Nepal | September 27, 2020

Govt yet to spend almost 50pc of development budget for 2018-19

Himalayan News Service
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Kathmandu, July 9

With just one week for the ongoing fiscal year to end, the government is yet to spend almost half of the development budget allocated for this year, thereby reflecting the inability of the ‘comparatively powerful’ government to expedite project development throughout the year.

The statistics maintained by the Financial Comptroller General Office (FCGO) show that the development budget expenditure of the government so far (till July 9) stands at 56.35 per cent or Rs 179.7 billion of the Rs 313.99 billion allocated for fiscal year 2018-19.

The Ministry of Finance (MoF) had revised downwards the capital budget for the ongoing fiscal to Rs 265.20 billion through the mid-term review report of the budget for fiscal year 2018-19 following government’s failure to expedite project development and enhance its spending capacity.

But even if we go with this revised target, government is still to spend over Rs 85 billion within next one week to meet development expenditure target.

However, the government’s total budget spending, including capital expenditure, financing and recurrent, till today stands at 72.15 per cent of the total budget of Rs 1.31 trillion for the ongoing fiscal.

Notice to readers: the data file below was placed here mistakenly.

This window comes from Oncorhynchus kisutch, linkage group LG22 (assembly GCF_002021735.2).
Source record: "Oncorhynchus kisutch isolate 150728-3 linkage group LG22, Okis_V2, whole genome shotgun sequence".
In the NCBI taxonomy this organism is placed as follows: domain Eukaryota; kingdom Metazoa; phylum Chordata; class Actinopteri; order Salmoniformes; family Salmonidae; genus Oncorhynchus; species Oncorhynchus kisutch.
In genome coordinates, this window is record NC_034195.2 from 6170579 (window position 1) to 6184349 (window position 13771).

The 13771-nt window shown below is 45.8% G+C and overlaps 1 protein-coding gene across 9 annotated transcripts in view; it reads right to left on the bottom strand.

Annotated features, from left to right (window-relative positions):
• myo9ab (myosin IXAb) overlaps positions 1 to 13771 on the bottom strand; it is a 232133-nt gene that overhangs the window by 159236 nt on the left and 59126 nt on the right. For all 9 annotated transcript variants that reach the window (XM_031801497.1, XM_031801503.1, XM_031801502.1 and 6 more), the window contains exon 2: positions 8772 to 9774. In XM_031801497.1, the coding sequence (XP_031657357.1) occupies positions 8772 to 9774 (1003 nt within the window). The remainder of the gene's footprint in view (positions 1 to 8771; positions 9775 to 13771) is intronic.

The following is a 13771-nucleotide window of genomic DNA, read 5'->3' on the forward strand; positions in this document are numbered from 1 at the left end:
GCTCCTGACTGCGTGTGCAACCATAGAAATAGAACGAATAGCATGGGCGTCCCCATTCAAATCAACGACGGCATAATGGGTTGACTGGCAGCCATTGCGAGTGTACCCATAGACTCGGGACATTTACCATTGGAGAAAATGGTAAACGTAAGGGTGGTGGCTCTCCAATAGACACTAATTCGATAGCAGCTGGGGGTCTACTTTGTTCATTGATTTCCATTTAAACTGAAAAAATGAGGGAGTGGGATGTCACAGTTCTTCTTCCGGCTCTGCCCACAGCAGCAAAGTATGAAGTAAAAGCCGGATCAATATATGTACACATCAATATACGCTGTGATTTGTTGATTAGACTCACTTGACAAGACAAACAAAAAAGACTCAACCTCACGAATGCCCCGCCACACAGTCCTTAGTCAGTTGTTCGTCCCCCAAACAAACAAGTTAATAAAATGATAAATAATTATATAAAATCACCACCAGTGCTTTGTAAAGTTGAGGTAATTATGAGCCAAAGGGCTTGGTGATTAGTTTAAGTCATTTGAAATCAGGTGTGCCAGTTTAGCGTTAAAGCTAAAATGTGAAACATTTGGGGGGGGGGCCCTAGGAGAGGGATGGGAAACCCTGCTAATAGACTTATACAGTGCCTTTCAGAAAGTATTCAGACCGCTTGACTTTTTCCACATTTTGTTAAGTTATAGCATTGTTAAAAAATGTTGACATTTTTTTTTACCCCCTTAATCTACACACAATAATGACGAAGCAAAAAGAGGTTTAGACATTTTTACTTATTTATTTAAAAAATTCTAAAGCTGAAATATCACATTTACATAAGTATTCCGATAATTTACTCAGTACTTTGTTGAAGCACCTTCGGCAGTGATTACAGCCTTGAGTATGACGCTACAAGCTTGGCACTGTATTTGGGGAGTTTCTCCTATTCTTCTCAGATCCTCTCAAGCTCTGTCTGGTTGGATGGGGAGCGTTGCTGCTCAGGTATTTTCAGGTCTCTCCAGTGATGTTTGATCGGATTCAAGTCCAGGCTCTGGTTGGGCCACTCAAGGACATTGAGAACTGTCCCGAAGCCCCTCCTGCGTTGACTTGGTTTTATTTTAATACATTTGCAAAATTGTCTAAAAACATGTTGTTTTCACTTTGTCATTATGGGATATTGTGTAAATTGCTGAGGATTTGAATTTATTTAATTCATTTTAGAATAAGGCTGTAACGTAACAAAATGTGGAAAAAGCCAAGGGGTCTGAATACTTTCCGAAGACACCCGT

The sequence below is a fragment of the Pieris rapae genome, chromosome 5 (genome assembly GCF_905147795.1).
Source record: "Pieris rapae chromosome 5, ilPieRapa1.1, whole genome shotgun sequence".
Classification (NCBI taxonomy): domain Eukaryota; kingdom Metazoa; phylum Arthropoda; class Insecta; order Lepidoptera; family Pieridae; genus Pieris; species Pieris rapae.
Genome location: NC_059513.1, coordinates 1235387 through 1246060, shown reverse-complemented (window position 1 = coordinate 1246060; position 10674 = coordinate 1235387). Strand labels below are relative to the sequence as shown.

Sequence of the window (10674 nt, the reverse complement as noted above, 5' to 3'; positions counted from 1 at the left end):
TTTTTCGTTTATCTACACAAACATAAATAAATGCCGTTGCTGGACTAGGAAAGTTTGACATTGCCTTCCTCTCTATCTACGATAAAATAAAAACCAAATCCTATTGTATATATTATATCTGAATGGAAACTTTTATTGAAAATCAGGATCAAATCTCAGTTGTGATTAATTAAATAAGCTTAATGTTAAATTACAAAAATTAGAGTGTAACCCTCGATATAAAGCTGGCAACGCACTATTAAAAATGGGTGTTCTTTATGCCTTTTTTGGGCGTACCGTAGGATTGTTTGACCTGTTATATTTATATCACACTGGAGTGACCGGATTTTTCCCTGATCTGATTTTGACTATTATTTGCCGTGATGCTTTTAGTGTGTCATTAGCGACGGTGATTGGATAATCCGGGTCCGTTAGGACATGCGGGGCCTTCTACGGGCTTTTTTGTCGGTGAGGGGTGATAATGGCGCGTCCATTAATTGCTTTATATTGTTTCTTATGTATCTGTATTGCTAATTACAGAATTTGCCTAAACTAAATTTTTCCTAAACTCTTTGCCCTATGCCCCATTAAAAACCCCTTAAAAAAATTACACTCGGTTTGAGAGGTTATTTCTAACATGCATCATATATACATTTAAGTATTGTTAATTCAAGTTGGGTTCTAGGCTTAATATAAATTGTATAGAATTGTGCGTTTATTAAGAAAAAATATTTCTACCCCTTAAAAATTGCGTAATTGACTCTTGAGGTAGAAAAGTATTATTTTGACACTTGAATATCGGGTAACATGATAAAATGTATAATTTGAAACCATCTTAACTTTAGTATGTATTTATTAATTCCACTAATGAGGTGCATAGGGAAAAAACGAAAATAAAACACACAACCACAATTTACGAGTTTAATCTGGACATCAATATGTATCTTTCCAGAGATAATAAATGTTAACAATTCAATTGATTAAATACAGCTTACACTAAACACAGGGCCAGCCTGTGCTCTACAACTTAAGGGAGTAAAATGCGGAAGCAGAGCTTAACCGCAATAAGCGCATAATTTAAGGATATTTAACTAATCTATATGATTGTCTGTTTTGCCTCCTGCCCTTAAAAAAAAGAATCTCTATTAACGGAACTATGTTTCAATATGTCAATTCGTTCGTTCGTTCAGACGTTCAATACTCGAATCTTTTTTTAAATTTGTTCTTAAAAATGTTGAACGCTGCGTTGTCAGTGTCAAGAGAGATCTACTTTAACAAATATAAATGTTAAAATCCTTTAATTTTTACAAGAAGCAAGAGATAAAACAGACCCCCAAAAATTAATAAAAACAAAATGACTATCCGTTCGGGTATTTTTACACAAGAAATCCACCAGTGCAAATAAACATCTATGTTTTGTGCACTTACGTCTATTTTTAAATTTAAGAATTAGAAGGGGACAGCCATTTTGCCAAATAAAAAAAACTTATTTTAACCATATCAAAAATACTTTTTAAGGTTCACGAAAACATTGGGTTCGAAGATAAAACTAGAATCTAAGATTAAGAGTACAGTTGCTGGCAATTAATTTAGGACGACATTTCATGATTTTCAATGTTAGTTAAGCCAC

The government so far has been able to spend Rs 677.07 billion as recurrent expenditure of the total allocated Rs 845.45 billion during the review period. The recurrent expenditure is primarily the spending of the government on noncapital formation programmes such as salaries of government staffers, social security and other expenses.

Likewise, the government has been able to spend Rs 92.13 billion on financing till today, out of the total allocated budget of Rs 155.72 billion for the ongoing fiscal.

Economist Bishwo Poudel said that the slow spending of the budget is the result of lack of proper project planning, weak policy execution capacity of the bureaucracy and weak project execution capacity of contractors.

“Initially we thought that timely fiscal budget would enhance the spending capacity, but it did not, which proves that timely budget announcement has only marginal relationship with the government’s spending.

The problem lies in the project planning and execution capacity of Nepali bureaucrats,” said Poudel, adding that the government should also take necessary decisions to enhance the capacity of contractors.

As the government is obliged to spend a huge chunk of money at the end of the fiscal year, Poudel warned that the government should control haphazard spending.


A version of this article appears in print on July 10, 2019 of The Himalayan Times.


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